Now that I have kids (ages 2 and 4), I read a lot of children’s books. And it’s always such a pleasure to find ones that work on more than one level: great stories, great illustrations, great language. If I can get at least two of these things in a book, I feel lucky. If I can get all three, it’s a jackpot.

Pirate Girl by Cornelia Funke (illustrated by Kerstin Meyer, translated by Chantal Wright) is one of these books. The story rocks: It’s about a girl, Molly, on her way to visit her grandma in a little sailboat, who is captured by a band of pirates. She lives with the pirates while they wait to find her parents and demand a ransom—and they make her do all the work while they relax. At night, she slips bottles with letters for help into the sea. Finally, her mom finds one of the bottles and comes to rescue her—and it turns out her mom is the scariest pirate of them all!

It’s a great, simple plot. And it’s fun to anticipate the moment when Molly is rescued and shows those pirates who is boss. But it’s also fun to read just for the pleasure of the language. The words of the story are rich and textured. They’re fun to say. They feel good in your mouth. Here’s the opening paragraph:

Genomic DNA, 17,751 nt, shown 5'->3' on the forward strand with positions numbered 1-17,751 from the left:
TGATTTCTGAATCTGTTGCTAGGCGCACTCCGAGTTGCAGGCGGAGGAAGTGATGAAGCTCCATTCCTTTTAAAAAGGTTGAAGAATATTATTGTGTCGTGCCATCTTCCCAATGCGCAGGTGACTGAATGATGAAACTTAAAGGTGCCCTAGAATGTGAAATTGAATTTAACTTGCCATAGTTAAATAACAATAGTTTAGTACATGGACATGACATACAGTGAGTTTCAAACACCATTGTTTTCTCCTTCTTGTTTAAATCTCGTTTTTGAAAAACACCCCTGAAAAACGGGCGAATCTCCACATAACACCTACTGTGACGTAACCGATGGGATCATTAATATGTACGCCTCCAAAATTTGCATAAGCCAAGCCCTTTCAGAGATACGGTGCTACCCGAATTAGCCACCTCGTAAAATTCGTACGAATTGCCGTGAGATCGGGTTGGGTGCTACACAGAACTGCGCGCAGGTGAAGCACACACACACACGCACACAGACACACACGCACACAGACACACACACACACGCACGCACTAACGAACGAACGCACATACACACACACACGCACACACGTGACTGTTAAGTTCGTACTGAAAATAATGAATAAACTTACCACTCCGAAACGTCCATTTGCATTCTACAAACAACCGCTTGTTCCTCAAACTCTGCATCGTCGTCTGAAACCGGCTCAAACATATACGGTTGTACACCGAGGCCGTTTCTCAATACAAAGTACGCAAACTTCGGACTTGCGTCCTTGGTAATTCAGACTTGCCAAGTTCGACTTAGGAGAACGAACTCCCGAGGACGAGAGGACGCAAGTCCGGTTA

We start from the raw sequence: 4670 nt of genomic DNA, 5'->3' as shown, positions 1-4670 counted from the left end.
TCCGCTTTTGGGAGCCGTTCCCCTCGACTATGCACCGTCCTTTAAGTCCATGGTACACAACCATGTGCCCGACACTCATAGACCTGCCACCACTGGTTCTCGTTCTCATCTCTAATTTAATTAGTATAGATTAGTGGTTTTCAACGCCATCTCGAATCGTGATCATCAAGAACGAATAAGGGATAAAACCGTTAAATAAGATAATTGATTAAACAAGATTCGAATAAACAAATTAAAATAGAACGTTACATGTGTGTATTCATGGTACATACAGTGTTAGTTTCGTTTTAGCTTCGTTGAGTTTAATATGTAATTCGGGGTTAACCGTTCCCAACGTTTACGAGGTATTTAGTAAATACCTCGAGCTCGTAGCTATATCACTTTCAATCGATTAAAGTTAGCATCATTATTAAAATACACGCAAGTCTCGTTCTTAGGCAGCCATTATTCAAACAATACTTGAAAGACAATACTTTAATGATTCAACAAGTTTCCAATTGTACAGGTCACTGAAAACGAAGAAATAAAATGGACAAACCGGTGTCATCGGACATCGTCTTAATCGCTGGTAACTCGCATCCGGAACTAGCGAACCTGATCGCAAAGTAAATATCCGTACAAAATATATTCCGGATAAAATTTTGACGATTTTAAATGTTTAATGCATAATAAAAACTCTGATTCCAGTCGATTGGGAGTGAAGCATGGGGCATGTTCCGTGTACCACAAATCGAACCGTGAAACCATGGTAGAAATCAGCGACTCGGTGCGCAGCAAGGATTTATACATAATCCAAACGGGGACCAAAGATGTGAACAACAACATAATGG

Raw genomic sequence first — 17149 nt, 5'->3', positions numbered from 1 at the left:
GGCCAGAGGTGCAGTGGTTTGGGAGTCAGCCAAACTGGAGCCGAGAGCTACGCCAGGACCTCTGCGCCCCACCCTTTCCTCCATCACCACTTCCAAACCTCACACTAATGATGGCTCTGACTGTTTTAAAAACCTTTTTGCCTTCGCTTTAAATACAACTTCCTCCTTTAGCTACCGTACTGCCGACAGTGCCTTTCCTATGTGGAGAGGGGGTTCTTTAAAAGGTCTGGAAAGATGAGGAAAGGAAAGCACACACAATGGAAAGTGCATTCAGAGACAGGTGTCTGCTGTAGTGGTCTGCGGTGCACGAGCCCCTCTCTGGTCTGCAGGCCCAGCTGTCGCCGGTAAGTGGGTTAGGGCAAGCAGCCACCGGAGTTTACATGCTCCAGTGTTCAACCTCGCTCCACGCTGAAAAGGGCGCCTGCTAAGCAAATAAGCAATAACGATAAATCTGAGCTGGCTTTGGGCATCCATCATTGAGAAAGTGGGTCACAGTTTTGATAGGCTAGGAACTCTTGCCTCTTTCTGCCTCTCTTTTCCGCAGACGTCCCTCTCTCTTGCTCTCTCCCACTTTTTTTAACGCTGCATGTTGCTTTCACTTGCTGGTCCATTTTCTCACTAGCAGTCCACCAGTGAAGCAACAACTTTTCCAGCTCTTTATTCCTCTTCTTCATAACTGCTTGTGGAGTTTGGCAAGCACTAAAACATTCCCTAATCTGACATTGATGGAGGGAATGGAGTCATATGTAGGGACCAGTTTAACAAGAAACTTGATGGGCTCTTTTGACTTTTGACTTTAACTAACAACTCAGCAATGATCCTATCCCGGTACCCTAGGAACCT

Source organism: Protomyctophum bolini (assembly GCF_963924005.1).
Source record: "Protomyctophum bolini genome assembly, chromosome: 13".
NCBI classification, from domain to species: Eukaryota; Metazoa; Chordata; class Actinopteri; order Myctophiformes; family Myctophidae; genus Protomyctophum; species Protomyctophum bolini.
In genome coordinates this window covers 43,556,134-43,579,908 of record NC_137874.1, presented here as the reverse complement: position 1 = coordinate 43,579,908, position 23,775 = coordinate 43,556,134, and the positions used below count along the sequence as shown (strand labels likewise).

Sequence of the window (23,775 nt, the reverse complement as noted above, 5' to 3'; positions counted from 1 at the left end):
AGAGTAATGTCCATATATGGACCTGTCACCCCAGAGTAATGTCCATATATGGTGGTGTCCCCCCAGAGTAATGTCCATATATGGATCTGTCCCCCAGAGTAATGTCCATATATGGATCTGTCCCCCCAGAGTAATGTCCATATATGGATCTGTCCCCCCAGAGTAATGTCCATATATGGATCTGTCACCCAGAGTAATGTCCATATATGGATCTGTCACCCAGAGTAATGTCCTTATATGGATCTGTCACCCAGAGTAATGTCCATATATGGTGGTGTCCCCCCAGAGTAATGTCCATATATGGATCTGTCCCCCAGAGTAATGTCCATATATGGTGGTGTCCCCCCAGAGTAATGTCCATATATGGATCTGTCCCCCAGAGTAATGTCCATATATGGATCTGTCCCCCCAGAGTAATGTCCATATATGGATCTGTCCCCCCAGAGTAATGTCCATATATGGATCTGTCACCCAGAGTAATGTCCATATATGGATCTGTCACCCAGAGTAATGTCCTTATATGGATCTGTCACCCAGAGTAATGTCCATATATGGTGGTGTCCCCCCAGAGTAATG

“Captain Firebeard was the terror of the high seas. His ship, the Horrible Haddock, sailed faster than the wind over the waves. Whenever the Horrible Haddock appeared on the horizon, the knees of honest seafaring folk would shake like jelly.”

There are so many good consonants and great words. Like the names of the pirates: Morgan O’Meany, Bill the Bald, Willy Wooden Hand, and Crooked Carl. On page 3 alone, there are more great words than you can shake a stick at: fearsome, motley, figurehead, hammocks, and casks of rum.



If you’re going to read a book over and over, it’s nice if that book has some fun words to say. And it’s also nice if that book has amazing illustrations. And this one does. The color palette is a little muted, the pirates all have very distinctive faces, and the images are rich and complicated enough to hold little ones’ interest for a while. Plus, I just love to see Molly’s buxom mom hit the scene with her shock of red hair and her ferocious crew of lady pirates.

I always clap and shout, “Hooray! Pirate Girl!” when my kids pick this book to read.